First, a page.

The benefits to developers of using the Bat Low Impact Class Licence

A recent project at Houghton on the Hill, Leicestershire, provides a good example of how the Bat Low Impact Class Licence process can be applied to ensure a project proceeds to time and budget (despite unforeseen circumstances), while also acting to conserve bats.

Thermal imaging survey for ecology: Nightjar and Daubenton’s bats

BSG Ecology is leading the way in the effective use of thermal imagery as an essential tool in the delivery of a complete ecological consultancy service. We own several high-specification TI cameras and our staff are professionally trained in their use. This includes complex post-processing of radiometric data which reveals more meaningful information than simple visual interpretation.

BSG Ecology uses new Natural England European Protected Species Licensing Policies to reduce costs and timescales for Project Completion

BSG Ecology has recently been successful in securing a Bat Mitigation Licence for urgent roofing works by utilising one of Natural England’s four new European Protected Species (EPS) licensing policies.

This allowed works to progress at least seven months sooner than would otherwise have been the case and meant that significant project cost savings could be made. BSG Ecology understand, from liaison with Natural England, that this was only the second case relating to bats to be considered under the new licencing policies, since their introduction in December 2016.

Thermal Imagery of Greater Horseshoe bats in Devon

BSG Ecology are currently working on several projects in Devon that involve the use of thermal imaging cameras to monitor greater horseshoe bats Rhinolophus ferrumequinum.  During a free evening one of our ecologists, Helen Simmons, took the opportunity to visit Berry Head National Nature Reserve & SSSI and film greater horseshoe bats emerging from a known roost.  The site is managed by the Torbay Coast and Countryside Trust where she was joined by the Trust’s Countryside Officer, Noel Hughes, who monitors them on a regular basis .

Bats in Churches Workshop, Coventry

Katy Stiles, Senior Ecologist in our Derbyshire office, was recently invited to attend a consultation workshop on Bats in Churches Project. The event, held in Coventry in May 2016, was facilitated by the Arthur Rank Centre and organised by the Bats and Churches Project Team[1].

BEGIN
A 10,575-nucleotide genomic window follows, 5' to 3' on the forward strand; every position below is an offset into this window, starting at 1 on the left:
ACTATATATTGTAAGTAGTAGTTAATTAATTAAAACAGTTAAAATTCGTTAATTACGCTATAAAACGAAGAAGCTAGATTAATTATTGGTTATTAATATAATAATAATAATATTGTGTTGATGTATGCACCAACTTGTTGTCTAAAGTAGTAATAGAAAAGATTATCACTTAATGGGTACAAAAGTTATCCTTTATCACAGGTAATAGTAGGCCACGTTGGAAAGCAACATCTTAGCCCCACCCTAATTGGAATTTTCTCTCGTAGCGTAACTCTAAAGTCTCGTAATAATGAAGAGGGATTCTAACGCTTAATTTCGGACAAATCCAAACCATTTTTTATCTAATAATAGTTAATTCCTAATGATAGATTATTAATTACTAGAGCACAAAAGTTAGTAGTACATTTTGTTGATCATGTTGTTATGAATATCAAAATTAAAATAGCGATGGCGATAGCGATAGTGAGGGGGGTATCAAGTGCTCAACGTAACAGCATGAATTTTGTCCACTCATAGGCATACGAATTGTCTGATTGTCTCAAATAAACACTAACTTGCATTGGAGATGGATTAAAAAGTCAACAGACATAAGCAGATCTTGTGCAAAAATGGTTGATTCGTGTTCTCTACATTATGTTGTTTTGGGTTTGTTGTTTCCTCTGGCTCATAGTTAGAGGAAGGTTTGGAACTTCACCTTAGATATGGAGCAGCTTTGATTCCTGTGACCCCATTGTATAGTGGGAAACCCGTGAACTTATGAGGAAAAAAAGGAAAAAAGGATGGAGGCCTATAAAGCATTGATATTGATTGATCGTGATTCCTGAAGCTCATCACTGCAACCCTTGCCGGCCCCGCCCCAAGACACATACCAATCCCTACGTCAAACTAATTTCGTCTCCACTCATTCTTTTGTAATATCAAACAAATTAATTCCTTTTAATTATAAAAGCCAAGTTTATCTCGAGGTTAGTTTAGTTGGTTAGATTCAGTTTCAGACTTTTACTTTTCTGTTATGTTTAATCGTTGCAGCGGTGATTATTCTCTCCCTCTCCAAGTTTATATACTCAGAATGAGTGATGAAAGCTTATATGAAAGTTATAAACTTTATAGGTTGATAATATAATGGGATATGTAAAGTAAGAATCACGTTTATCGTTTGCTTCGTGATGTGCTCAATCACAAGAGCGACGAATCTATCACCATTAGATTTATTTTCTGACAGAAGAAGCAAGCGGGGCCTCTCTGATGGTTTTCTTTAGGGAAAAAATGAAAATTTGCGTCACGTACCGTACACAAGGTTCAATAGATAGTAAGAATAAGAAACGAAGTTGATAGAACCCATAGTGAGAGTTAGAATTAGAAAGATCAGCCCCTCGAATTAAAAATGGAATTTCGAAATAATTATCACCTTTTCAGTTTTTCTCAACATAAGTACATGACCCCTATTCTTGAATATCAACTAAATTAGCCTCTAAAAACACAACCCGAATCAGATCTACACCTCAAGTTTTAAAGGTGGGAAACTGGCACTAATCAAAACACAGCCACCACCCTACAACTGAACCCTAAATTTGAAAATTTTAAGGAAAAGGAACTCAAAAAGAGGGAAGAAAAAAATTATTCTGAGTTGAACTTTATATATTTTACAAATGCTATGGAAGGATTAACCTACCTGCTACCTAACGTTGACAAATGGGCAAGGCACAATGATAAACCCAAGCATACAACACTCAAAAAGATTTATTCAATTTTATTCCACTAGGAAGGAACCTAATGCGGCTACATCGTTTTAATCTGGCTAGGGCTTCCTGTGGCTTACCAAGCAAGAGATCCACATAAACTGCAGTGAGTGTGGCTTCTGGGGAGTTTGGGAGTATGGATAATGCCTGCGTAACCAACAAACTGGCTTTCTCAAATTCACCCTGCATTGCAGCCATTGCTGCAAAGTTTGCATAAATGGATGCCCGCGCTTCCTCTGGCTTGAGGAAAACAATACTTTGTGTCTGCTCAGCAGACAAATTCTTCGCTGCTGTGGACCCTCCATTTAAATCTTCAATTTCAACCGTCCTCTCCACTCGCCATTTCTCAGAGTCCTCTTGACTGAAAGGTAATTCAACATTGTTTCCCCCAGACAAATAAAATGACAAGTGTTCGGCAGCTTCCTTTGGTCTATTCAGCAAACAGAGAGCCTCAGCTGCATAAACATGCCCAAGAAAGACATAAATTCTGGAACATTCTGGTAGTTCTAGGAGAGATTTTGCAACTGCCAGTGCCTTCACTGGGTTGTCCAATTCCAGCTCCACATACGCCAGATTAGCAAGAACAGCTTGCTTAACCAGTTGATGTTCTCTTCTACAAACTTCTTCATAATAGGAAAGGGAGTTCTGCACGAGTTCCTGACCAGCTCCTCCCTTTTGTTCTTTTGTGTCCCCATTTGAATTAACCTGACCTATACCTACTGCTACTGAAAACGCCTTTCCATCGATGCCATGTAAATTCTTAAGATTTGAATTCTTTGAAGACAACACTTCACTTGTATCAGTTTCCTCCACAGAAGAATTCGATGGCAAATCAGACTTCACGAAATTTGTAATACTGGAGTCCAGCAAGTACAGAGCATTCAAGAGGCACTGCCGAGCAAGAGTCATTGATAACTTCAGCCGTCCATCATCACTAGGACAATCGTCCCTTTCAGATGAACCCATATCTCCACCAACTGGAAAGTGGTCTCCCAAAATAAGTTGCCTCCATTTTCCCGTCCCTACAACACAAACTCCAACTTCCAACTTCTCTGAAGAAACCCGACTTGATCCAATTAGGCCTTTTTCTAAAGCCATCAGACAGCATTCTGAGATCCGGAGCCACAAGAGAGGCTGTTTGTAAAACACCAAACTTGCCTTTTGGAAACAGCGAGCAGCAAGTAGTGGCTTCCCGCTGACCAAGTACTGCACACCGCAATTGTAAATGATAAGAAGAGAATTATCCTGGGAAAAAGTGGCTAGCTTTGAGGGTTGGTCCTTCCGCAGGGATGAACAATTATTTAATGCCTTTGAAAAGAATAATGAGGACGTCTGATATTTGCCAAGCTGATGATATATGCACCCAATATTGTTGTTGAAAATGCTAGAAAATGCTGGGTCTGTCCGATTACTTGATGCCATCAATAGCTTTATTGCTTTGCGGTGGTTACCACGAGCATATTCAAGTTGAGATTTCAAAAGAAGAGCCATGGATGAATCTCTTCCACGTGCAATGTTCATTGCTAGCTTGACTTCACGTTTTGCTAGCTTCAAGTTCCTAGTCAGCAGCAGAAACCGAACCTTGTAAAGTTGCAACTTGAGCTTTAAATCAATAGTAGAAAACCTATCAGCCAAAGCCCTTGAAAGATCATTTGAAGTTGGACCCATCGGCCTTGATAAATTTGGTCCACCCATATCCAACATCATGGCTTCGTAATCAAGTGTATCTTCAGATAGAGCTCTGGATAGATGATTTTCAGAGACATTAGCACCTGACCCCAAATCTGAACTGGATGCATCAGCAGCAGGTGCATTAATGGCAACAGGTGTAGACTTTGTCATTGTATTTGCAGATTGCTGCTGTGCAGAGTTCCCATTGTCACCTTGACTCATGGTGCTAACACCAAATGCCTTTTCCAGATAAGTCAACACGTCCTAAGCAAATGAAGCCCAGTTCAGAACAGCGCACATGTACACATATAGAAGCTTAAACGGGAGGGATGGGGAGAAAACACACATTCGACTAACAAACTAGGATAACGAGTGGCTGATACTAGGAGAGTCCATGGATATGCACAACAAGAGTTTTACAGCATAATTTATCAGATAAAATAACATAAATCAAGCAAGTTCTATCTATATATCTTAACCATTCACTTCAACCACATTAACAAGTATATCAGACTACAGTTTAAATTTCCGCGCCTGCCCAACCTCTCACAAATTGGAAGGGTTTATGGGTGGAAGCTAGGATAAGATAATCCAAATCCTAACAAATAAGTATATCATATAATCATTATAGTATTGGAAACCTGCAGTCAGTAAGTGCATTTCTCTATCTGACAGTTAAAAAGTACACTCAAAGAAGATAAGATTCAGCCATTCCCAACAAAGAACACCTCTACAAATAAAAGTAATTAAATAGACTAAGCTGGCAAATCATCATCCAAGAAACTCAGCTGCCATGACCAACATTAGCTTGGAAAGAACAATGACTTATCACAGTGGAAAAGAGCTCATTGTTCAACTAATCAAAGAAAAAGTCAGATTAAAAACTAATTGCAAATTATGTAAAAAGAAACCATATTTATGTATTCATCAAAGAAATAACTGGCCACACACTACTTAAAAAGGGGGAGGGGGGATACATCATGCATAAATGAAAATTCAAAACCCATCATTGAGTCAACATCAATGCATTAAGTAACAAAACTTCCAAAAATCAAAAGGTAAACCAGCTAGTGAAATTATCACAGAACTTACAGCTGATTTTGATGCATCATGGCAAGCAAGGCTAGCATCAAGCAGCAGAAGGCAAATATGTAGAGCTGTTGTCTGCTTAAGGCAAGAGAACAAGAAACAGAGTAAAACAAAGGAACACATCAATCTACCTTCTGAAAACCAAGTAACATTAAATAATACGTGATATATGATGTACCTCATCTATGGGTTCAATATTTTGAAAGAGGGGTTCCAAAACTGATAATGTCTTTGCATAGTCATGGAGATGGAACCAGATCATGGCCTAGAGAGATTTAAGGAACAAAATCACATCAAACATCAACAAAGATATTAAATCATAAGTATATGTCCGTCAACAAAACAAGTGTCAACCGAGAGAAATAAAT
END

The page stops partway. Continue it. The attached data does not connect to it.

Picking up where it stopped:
BSG Ecology exhibiting at the All Energy Conference, Glasgow

BSG Ecology’s Greg Chamberlain, Owain Gabb, Helen Simmons and Rachel Taylor will be attending the All Energy Conference at the Scottish Exhibition and Conference Centre (SECC), Glasgow on 4-5 May 2016.

We are currently working on energy projects throughout the UK and Ireland, and the team present will have over 50 years of consultancy experience to draw upon. We will be available to discuss ways in which we can provide innovative, cost effective ecological support required for energy sector planning applications, as well as technical concerns, such as the implications of forthcoming changes in bat survey guidelines for new and existing renewables schemes.

Bat use of intertidal habitats in Swansea Bay

During 2015 BSG Ecology provided training and technical support to three Swansea University Master of Science students. This enabled them to complete research on the use of sandy and rocky shore habitats within Swansea Bay by bats. During the project BSG staff gave an initial briefing, assisted in survey design and on transect work, provided equipment and technical support in the use of Analook (for data analysis) and GIS.

Natural England Low Impact Bat Class Licence

BSG Ecology Partner Steven Betts is now a Registered Consultant, and is therefore able to rely on the Natural England Low Impact Bat Class Licence for sites that have been registered.

This aim of this new system is to provide a more efficient and proportionate approach to licensing for bats in certain circumstances. Natural England’s objective in introducing this licence is to provide a more streamlined service for developers that is appropriate to situations where effects on bats can be easily mitigated (but which nonetheless require a licence to derogate the law).